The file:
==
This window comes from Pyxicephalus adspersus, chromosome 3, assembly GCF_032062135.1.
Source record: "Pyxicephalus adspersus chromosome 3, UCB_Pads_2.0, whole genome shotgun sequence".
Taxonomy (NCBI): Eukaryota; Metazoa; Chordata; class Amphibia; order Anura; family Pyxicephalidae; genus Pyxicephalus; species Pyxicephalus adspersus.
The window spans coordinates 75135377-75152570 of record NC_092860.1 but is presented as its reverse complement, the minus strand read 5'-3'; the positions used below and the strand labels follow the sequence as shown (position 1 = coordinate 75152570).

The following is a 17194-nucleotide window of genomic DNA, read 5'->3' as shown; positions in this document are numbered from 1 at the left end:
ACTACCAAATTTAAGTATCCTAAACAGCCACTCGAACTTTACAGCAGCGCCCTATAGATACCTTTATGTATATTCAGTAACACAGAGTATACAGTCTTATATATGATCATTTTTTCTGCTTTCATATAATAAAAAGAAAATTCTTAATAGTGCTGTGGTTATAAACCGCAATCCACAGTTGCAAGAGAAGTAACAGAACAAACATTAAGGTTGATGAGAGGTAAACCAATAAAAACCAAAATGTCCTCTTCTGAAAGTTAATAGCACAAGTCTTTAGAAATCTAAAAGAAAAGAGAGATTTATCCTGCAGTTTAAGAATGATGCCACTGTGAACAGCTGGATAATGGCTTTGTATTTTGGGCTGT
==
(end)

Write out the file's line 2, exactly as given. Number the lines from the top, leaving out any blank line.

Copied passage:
Source record: "Pyxicephalus adspersus chromosome 3, UCB_Pads_2.0, whole genome shotgun sequence".